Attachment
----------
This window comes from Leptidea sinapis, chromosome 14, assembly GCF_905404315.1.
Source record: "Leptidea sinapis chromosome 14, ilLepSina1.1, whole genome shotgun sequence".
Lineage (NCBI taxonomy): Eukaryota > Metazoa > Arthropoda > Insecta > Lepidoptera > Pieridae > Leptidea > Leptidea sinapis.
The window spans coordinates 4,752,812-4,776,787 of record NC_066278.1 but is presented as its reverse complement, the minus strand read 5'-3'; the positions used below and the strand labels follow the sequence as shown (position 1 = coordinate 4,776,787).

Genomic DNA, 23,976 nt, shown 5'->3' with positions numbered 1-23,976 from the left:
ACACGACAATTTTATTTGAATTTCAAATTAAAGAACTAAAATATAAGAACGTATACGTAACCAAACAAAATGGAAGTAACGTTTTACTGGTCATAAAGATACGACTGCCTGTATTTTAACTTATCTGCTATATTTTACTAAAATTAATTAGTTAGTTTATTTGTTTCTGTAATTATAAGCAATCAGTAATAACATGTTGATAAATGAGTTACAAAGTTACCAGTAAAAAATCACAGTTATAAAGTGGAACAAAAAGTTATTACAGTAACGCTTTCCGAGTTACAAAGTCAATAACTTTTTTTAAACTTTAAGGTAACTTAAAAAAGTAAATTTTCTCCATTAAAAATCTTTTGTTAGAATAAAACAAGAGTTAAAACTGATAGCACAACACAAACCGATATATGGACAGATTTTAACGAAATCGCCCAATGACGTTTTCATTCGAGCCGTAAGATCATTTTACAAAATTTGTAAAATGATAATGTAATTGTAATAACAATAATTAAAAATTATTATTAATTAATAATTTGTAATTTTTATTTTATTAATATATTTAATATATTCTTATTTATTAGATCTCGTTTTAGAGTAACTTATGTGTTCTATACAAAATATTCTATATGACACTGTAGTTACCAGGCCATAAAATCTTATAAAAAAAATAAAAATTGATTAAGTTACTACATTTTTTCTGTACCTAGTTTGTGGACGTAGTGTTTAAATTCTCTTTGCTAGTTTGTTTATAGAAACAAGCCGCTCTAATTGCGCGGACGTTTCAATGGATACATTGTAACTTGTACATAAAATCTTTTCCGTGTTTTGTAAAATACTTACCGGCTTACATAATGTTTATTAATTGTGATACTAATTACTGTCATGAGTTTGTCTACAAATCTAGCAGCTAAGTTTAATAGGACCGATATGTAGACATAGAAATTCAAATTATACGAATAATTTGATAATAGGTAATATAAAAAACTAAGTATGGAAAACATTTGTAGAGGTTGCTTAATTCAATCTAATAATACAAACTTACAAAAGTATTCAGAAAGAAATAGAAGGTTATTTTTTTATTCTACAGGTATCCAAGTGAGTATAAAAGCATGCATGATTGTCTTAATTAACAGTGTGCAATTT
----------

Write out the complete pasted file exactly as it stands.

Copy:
This window comes from Leptidea sinapis, chromosome 14, assembly GCF_905404315.1.
Source record: "Leptidea sinapis chromosome 14, ilLepSina1.1, whole genome shotgun sequence".
Lineage (NCBI taxonomy): Eukaryota > Metazoa > Arthropoda > Insecta > Lepidoptera > Pieridae > Leptidea > Leptidea sinapis.
The window spans coordinates 4,752,812-4,776,787 of record NC_066278.1 but is presented as its reverse complement, the minus strand read 5'-3'; the positions used below and the strand labels follow the sequence as shown (position 1 = coordinate 4,776,787).

Genomic DNA, 23,976 nt, shown 5'->3' with positions numbered 1-23,976 from the left:
ACACGACAATTTTATTTGAATTTCAAATTAAAGAACTAAAATATAAGAACGTATACGTAACCAAACAAAATGGAAGTAACGTTTTACTGGTCATAAAGATACGACTGCCTGTATTTTAACTTATCTGCTATATTTTACTAAAATTAATTAGTTAGTTTATTTGTTTCTGTAATTATAAGCAATCAGTAATAACATGTTGATAAATGAGTTACAAAGTTACCAGTAAAAAATCACAGTTATAAAGTGGAACAAAAAGTTATTACAGTAACGCTTTCCGAGTTACAAAGTCAATAACTTTTTTTAAACTTTAAGGTAACTTAAAAAAGTAAATTTTCTCCATTAAAAATCTTTTGTTAGAATAAAACAAGAGTTAAAACTGATAGCACAACACAAACCGATATATGGACAGATTTTAACGAAATCGCCCAATGACGTTTTCATTCGAGCCGTAAGATCATTTTACAAAATTTGTAAAATGATAATGTAATTGTAATAACAATAATTAAAAATTATTATTAATTAATAATTTGTAATTTTTATTTTATTAATATATTTAATATATTCTTATTTATTAGATCTCGTTTTAGAGTAACTTATGTGTTCTATACAAAATATTCTATATGACACTGTAGTTACCAGGCCATAAAATCTTATAAAAAAAATAAAAATTGATTAAGTTACTACATTTTTTCTGTACCTAGTTTGTGGACGTAGTGTTTAAATTCTCTTTGCTAGTTTGTTTATAGAAACAAGCCGCTCTAATTGCGCGGACGTTTCAATGGATACATTGTAACTTGTACATAAAATCTTTTCCGTGTTTTGTAAAATACTTACCGGCTTACATAATGTTTATTAATTGTGATACTAATTACTGTCATGAGTTTGTCTACAAATCTAGCAGCTAAGTTTAATAGGACCGATATGTAGACATAGAAATTCAAATTATACGAATAATTTGATAATAGGTAATATAAAAAACTAAGTATGGAAAACATTTGTAGAGGTTGCTTAATTCAATCTAATAATACAAACTTACAAAAGTATTCAGAAAGAAATAGAAGGTTATTTTTTTATTCTACAGGTATCCAAGTGAGTATAAAAGCATGCATGATTGTCTTAATTAACAGTGTGCAATTT